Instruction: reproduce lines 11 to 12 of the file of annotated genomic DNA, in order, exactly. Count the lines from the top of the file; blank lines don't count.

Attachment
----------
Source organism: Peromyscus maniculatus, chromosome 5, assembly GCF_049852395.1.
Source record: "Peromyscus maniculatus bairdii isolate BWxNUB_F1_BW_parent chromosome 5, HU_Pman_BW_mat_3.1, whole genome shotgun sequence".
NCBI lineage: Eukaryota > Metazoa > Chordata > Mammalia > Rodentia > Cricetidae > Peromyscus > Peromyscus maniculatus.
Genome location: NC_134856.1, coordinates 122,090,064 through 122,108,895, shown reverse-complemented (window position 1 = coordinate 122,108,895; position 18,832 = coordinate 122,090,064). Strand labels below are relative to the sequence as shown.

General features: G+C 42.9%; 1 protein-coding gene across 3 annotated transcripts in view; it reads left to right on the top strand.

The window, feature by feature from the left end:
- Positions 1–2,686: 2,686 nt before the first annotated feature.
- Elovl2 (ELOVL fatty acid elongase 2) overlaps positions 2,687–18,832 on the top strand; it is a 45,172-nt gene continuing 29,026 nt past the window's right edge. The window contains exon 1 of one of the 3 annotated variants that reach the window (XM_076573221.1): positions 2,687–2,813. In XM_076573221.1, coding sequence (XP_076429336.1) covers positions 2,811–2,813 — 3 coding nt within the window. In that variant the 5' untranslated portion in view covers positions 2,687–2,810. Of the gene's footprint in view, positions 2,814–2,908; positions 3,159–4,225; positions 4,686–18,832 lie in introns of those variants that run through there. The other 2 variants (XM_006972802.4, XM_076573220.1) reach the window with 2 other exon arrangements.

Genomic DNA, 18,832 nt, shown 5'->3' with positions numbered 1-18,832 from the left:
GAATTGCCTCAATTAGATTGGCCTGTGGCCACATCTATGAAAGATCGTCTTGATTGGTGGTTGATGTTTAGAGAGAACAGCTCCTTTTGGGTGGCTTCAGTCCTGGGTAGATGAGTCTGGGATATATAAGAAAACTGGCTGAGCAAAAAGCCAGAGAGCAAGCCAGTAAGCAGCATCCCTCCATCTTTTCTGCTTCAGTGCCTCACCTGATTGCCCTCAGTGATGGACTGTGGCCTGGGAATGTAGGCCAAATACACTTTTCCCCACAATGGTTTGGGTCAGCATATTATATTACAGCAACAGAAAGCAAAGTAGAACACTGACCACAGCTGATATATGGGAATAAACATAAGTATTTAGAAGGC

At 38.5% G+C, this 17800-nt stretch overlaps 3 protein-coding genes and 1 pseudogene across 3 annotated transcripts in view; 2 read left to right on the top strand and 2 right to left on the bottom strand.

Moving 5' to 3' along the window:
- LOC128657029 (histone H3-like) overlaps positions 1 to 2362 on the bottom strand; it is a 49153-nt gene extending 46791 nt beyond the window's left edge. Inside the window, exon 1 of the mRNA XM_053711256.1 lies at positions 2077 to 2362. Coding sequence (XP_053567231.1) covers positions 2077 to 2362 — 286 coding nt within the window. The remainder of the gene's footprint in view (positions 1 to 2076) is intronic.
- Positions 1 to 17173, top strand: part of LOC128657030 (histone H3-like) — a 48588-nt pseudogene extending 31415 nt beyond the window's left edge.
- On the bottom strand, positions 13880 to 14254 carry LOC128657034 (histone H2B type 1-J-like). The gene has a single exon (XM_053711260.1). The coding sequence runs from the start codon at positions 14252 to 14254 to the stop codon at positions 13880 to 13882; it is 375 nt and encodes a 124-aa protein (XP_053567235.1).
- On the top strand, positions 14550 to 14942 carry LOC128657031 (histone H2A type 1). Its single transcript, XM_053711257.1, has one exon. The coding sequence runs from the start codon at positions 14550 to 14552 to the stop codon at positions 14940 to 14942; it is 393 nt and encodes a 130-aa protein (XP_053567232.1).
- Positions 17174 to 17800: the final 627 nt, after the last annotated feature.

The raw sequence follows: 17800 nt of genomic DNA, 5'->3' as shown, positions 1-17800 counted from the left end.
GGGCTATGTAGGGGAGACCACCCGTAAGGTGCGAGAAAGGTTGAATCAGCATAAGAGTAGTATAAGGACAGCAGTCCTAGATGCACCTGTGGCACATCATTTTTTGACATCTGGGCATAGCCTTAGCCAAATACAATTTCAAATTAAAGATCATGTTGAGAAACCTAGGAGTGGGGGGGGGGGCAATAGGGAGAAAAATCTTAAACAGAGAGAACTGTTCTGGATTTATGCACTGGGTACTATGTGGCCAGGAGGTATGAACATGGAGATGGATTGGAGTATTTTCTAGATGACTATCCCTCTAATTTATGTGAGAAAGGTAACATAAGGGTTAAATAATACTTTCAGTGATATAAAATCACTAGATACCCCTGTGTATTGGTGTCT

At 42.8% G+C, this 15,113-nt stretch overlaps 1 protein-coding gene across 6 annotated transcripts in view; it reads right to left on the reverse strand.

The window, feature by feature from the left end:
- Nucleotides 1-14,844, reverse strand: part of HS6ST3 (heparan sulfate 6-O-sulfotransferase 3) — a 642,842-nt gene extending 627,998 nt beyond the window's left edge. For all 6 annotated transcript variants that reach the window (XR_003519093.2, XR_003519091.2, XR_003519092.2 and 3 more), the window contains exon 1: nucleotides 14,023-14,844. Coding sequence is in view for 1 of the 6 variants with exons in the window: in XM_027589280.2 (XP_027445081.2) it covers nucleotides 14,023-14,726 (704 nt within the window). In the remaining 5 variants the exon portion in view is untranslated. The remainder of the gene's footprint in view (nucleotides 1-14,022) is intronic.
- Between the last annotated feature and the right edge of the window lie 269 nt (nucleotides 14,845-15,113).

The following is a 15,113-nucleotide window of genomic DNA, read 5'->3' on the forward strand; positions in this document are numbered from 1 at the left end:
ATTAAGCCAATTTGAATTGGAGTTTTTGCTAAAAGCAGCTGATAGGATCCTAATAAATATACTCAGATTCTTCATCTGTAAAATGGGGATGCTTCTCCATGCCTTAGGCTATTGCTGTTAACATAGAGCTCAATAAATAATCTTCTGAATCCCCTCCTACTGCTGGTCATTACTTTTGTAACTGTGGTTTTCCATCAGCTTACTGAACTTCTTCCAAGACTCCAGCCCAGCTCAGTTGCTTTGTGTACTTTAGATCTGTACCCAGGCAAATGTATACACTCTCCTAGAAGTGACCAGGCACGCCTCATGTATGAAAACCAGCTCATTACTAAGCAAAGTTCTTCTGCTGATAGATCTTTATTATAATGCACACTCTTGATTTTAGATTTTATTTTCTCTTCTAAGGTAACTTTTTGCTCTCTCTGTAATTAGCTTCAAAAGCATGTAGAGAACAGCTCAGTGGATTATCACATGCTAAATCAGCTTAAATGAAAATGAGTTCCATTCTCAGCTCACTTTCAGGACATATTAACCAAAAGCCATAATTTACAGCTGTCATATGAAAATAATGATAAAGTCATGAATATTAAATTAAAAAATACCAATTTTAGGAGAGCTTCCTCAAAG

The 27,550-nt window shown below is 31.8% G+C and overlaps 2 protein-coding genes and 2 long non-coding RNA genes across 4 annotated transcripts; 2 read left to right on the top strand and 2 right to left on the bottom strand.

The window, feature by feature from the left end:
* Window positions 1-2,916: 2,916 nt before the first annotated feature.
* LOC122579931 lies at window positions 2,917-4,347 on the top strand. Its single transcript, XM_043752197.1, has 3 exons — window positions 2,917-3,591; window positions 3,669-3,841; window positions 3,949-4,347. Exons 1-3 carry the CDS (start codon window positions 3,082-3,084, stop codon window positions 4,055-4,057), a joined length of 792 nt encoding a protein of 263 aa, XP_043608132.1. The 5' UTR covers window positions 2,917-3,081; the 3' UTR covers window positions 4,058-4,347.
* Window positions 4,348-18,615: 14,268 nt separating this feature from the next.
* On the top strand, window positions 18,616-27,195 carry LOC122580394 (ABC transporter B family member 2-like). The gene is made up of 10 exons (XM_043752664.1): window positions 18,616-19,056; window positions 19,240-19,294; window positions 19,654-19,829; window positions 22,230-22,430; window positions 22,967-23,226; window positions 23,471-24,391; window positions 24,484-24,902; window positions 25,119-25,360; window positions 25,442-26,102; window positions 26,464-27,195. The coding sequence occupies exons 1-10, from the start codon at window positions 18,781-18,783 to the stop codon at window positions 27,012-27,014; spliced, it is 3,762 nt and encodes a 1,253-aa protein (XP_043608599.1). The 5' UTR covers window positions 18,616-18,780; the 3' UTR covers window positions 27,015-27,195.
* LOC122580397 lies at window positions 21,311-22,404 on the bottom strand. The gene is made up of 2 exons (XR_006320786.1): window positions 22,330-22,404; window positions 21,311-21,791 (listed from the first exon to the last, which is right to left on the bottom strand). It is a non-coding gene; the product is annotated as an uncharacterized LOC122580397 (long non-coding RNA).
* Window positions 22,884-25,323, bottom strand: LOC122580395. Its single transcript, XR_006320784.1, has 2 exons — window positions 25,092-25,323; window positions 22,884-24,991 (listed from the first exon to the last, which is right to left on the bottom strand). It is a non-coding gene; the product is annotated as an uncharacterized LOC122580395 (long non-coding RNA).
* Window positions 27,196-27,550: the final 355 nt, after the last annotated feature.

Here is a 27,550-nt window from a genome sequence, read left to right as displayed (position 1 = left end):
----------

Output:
At 38.5% G+C, this 17800-nt stretch overlaps 3 protein-coding genes and 1 pseudogene across 3 annotated transcripts in view; 2 read left to right on the top strand and 2 right to left on the bottom strand.

Moving 5' to 3' along the window: